Black Dem candidate blasts GOP opponent for saying she’d go to ‘public hanging’: ‘This is 2018’

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Mississippi Senate candidate Mike Espy (D) on Monday condemned his GOP opponent, Sen. Cindy Hyde-Smith, for saying that she would be in the “front row” if she was invited to a “public hanging.”

“Those comments that we heard, that were published yesterday, are very disappointing,” Espy said in a video posted by Time magazine. “They are hurtful and they are harmful.”

{mosads}Espy added that the comment, which was made earlier this month, is “hurtful to the millions of Mississippians who are people of goodwill.”

“And they are harmful because they tend to reinforce the stereotypes that have held back our state for so long and that have cost us jobs and harmed our economy,” Espy said. 

“I mean this is 2018. We are going here in Mississippi into the third decade of the 21st century and we just should not have this.”

His rebuke of Hyde-Smith comes a day after video surfaced showing the Republican senator saying she’d attend a “public hanging” to a group of supporters. The comment provoked notable backlash considering Mississippi’s history of lynchings of African-Americans.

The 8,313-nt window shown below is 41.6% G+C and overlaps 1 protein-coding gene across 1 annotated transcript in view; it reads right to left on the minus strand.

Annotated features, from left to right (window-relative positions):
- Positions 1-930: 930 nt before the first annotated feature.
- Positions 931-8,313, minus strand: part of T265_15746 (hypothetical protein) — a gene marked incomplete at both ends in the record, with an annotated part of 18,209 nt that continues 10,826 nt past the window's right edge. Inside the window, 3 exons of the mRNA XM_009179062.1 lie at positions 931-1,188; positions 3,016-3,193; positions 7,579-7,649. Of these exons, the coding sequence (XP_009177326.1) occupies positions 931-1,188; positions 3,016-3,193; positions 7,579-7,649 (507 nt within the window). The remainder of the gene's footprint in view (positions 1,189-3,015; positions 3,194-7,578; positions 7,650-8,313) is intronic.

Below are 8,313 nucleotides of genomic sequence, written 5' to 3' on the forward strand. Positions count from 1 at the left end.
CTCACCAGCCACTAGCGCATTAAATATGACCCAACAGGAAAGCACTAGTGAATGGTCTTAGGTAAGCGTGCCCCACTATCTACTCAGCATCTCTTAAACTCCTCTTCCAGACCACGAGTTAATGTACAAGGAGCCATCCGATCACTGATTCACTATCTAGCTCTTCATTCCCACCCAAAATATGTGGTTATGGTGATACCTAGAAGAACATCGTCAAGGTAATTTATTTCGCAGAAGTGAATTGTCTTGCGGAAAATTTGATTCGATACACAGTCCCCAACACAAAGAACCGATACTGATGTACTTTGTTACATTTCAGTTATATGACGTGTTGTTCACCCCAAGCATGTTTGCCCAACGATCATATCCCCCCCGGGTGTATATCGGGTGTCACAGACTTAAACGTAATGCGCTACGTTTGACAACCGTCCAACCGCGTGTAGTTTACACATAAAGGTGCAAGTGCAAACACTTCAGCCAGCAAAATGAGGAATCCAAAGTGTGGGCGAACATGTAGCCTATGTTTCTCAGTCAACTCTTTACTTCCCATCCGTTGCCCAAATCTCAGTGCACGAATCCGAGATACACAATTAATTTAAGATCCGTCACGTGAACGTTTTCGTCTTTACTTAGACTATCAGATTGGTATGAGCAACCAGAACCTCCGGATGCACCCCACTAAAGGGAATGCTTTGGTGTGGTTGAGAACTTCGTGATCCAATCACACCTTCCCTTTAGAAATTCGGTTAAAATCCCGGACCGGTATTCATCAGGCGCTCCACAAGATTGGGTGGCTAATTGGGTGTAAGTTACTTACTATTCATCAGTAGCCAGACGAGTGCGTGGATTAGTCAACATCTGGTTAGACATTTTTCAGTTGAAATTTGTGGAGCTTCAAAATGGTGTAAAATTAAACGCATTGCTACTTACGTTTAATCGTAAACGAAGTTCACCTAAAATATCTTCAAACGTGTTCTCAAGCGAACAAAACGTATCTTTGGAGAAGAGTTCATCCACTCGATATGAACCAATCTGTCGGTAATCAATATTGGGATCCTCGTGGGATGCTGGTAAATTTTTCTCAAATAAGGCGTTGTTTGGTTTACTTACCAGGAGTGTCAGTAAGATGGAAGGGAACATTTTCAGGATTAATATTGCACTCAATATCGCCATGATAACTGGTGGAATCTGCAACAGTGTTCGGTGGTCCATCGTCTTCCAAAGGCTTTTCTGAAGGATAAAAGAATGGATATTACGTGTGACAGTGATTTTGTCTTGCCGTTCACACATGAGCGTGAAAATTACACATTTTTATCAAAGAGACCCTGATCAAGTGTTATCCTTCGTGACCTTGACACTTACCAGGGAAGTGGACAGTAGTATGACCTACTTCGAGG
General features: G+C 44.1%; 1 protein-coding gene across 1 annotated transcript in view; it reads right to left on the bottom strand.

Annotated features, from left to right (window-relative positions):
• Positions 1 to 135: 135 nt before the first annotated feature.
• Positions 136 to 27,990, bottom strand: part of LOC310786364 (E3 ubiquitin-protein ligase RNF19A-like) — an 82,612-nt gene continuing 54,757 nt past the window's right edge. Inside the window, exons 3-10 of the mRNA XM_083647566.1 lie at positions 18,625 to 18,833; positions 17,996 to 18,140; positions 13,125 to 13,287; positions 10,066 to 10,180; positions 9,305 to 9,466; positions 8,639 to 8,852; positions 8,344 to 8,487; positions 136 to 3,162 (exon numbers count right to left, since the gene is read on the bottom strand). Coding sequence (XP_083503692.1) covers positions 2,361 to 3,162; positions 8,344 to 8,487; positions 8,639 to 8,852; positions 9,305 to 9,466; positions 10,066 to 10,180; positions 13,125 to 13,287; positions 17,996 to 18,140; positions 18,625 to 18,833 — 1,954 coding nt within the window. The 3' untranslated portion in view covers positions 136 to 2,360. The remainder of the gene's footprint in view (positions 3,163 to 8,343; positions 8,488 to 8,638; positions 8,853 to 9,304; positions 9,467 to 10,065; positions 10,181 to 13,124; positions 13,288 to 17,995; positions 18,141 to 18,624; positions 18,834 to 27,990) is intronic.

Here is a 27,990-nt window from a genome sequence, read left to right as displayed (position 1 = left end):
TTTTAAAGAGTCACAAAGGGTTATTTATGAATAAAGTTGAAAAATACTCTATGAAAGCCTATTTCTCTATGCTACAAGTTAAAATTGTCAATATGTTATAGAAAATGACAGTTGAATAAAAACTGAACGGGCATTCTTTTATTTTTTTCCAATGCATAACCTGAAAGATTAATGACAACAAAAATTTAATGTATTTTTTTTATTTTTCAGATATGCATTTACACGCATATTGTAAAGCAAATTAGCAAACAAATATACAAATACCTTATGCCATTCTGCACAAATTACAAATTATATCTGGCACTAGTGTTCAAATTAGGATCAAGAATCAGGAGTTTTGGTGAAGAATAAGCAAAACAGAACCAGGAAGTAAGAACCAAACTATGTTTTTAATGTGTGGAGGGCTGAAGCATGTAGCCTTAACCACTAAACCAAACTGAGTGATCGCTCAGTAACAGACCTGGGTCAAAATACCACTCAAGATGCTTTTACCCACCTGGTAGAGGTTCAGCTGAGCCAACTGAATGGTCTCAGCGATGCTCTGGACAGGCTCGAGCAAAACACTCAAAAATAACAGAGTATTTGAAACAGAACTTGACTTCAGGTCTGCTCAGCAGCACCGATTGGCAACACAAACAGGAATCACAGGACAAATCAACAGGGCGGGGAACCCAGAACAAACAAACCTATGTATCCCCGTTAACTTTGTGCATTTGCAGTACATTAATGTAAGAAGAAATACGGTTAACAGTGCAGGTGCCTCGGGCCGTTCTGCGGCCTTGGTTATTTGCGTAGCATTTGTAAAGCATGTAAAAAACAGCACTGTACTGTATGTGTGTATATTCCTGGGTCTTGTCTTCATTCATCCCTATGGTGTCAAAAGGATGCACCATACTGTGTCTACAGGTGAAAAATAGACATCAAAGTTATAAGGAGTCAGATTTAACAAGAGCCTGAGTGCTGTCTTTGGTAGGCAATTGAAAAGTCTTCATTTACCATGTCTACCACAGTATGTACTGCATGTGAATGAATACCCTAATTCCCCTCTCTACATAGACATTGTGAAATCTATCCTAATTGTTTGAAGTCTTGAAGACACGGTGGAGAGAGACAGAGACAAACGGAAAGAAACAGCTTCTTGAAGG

Hyde-Smith, who has been endorsed by President Trump, pushed back against the criticism, telling the Jackson Free Press that the remarks were “an exaggerated expression of regard.”

“In a comment on Nov. 2, I referred to accepting an invitation to a speaking engagement,” she said. “In referencing the one who invited me, I used an exaggerated expression of regard, and any attempt to turn this into a negative connotation is ridiculous.” 

Espy would be the first black Senator from Mississippi since 1883. His race against incumbent Hyde-Smith advanced to a Nov. 27 runoff after neither candidate won more than 50 percent of the vote in the special election last week. 

In addition to Espy, the NAACP strongly rebuked Hyde-Smith over her “public hanging” remark. 

“Hyde-Smith’s decision to joke about ‘hanging,’ in a state known for its violent and terroristic history toward African Americans is sick,” NAACP President Derrick Johnson said in a statement on Sunday.

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